"R" entries

Four short links: 15 September 2014

Four short links: 15 September 2014

Weird Machines, Libraries May Scan, Causal Effects, and Crappy Dashboards

  1. The Care and Feeding of Weird Machines Found in Executable Metadata (YouTube) — talk from 29th Chaos Communication Congress, on using tricking the ELF linker/loader into arbitrary computation from the metadata supplied. Yes, there’s a brainfuck compiler that turns code into metadata which is then, through a supernatural mix of pixies, steam engines, and binary, executed. This will make your brain leak. Weird machines are everywhere.
  2. European Libraries May Digitise Books Without Permission“The right of libraries to communicate, by dedicated terminals, the works they hold in their collections would risk being rendered largely meaningless, or indeed ineffective, if they did not have an ancillary right to digitize the works in question,” the court said. Even if the rights holder offers a library the possibility of licensing his works on appropriate terms, the library can use the exception to publish works on electronic terminals, the court ruled. “Otherwise, the library could not realize its core mission or promote the public interest in promoting research and private study,” it said.
  3. CausalImpact (GitHub) — Google’s R package for estimating the causal effect of a designed intervention on a time series. (via Google Open Source Blog)
  4. Laws of Crappy Dashboards — (caution, NSFW language … “crappy” is my paraphrase) so true. Not talking to users will result in a [crappy] dashboard. You don’t know if the dashboard is going to be useful. But you don’t talk to the users to figure it out. Or you just show it to them for a minute (with someone else’s data), never giving them a chance to figure out what the hell they could do with it if you gave it to them.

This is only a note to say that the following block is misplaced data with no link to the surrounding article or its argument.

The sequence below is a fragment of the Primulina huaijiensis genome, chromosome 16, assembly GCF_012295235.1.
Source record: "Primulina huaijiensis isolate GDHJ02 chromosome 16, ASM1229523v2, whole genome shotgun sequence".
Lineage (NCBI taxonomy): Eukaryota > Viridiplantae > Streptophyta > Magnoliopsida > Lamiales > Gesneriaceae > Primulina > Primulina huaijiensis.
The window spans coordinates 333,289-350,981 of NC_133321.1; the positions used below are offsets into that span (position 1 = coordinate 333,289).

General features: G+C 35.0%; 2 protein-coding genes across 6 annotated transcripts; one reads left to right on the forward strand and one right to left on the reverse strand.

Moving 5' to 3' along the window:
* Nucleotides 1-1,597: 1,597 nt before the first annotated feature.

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Building pipelines to facilitate data analysis

A new operator from the magrittr package makes it easier to use R for data analysis.

Construction_of_Cedar_River_Pipeline_1900

In every data analysis, you have to string together many tools. You need tools for data wrangling, visualisation, and modelling to understand what’s going on in your data. To use these tools effectively, you need to be able to easily flow from one tool to the next, focusing on asking and answering questions of the data, not struggling to jam the output from one function into the format needed for the next. Wouldn’t it be nice if the world worked this way! I spend a lot of my time thinking about this problem, and how to make the process of data analysis as fast, effective, and expressive as possible. Today, I want to show you a new technique that I’m particularly excited about.

R, at its heart, is a functional programming language: you do data analysis in R by composing functions. However, the problem with function composition is that a lot of it makes for hard-to-read code. For example, here’s some R code that wrangles flight delay data from New York City in 2013. What does it do? Read more…

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Scaling up data frames

New frameworks for interactive business analysis and advanced analytics fuel the rise in tabular data objects.

The_Prison_House_of_Art

Long before the advent of “big data,” analysts were building models using tools like R (and its forerunners S/S-PLUS). Productivity hinged on tools that made data wrangling, data inspection, and data modeling convenient. Among R users, this meant proficiency with data frames — objects used to store data matrices that can hold both numeric and categorical data. A data.frame is the data structure consumed by most R analytic libraries.

But not all data scientists use R, nor is R suitable for all data problems. I’ve been watching with interest the growing number of alternative data structures for business analysis and advanced analytics. These new tools are designed to handle much larger data sets and are frequently optimized for specific problems. And they all use idioms that are familiar to data scientists — either SQL-like expressions, or syntax similar to those used for R data.frame or pandas.DataFrame.

Read more…

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What I use for data visualization

Depending on the nature of the problem, data size, and deliverable, I still draw upon an array of tools for data visualization. As I survey the Design track at next month’s Strata conference, I see creators and power users of visualization tools that many data scientists have come to rely on. Several pioneers will lead sessions on (new) tools for creating static and interactive charts, against small and massive data sets.